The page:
Last week, we were under fire by security guards at the schmancy botanical gardens two blocks over. And we were speculating on our companion’s take on the incident. This week, we’re going to recall another incident. This time, we’re returning to the viewfinder parked right behind our own eyeballs. This time, we’re embracing our own perspective on loss. To get you started, here’s some perspective on the word “loss,”… which is strange if you think about it in terms of death. “I lost my mother several years ago.” That statement doesn’t make sense in terms of misplacing something. I didn’t lose my mother in the same place I lost my post office box key. Yet, both the key and my mother inhabit the space between the two definitions. See what sense—or nonsense— you can make of getting lost, being lost.
1. detriment, disadvantage, or deprivation from failure to keep, have, or get: to bear the loss of a robbery.
2. something that is lost: The painting was the greatest loss from the robbery.
3. an amount or number lost: The loss of life increased each day.
4. the state of being deprived of or of being without something that one has had: the loss of old friends.
5. death, or the fact of being dead: to mourn the loss of a grandparent.
6. the accidental or inadvertent losing of something dropped, misplaced, stolen, etc.: to discover the loss of a document.
7. a losing by defeat; failure to win: the loss of a bet.
8. failure to make good use of something, as time; waste.
9. failure to preserve or maintain: loss of engine speed at high altitudes.
10. destruction or ruin: the loss of a ship by fire.
11. a thing or a number of related things that are lost or destroyed to some extent: Most buildings in the burned district were a total loss.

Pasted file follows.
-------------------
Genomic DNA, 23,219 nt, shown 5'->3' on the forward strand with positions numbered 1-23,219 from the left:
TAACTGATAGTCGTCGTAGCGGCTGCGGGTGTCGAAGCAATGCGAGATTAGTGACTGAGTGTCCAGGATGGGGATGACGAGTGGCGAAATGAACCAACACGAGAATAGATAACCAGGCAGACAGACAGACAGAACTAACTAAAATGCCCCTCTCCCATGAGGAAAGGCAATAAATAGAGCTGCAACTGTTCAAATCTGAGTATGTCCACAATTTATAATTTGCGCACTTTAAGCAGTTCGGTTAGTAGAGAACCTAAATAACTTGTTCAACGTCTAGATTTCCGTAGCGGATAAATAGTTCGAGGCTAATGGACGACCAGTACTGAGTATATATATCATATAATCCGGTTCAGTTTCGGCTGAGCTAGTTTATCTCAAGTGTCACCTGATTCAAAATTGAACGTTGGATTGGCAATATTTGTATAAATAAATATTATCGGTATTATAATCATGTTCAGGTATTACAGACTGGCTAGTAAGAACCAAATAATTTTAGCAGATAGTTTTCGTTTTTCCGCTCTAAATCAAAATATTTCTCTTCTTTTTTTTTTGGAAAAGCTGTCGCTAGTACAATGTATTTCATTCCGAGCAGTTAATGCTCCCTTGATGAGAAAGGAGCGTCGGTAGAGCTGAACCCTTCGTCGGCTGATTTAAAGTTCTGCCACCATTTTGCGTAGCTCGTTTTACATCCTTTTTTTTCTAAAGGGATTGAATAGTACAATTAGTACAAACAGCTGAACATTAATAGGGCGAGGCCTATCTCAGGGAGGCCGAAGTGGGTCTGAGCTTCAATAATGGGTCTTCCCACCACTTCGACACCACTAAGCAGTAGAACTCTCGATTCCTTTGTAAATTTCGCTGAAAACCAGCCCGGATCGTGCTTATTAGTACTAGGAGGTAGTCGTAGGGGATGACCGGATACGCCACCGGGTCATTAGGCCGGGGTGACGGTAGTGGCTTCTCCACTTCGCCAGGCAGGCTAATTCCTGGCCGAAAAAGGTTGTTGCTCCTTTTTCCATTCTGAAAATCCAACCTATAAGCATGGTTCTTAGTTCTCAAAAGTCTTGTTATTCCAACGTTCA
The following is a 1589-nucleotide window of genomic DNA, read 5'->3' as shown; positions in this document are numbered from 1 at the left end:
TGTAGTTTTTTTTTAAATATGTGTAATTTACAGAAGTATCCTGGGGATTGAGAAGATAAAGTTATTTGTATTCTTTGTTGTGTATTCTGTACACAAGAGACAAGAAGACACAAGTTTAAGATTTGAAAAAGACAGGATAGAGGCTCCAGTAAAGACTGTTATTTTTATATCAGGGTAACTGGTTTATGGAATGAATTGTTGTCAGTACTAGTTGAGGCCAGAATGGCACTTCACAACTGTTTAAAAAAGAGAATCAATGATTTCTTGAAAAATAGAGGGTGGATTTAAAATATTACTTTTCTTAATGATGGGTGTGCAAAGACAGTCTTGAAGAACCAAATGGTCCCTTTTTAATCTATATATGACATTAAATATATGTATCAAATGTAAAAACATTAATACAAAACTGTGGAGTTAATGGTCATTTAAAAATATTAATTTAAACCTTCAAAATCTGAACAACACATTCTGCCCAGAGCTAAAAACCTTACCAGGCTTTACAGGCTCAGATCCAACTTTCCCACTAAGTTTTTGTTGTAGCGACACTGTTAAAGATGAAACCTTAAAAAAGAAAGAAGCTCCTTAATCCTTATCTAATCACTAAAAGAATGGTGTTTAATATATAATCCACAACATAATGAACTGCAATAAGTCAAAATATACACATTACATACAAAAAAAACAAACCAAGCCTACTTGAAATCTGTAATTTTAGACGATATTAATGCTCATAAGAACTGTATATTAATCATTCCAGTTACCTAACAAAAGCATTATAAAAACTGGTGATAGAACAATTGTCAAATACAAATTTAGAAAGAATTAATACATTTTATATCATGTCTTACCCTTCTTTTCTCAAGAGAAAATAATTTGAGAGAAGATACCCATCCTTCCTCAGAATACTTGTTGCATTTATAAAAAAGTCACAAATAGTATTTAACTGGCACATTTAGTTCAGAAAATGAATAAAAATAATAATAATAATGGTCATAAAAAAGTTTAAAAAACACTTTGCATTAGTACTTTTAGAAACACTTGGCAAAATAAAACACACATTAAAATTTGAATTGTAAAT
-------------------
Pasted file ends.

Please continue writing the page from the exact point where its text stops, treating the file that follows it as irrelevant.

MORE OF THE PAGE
a. the losing of soldiers by death, capture, etc.
b. Often, losses. the number of soldiers so lost.
13. Insurance. occurrence of an event, as death or damage of property, for which the insurer makes indemnity under the terms of a policy.
14. Electricity. a measure of the power lost in a system, as by conversion to heat, expressed as a relation between power input and power output, as the ratio of or difference between the two quantities.
In her book A Field Guide to Getting Lost (Viking, 2005), Rebecca Solnit discusses the importance of allowing yourself to get lost–both in life and in writing–in order to become more fully conscious. The art of getting lost, she says, “is not one of forgetting but letting go. And when everything else is gone, you can be rich in loss.” Write about a time when you got lost–physically, emotionally, spiritually, or otherwise–and how getting lost, and perhaps embracing that loss, resulted in something new being found.
 From Poets & Writers “The Time Is Now,” March 8, 2012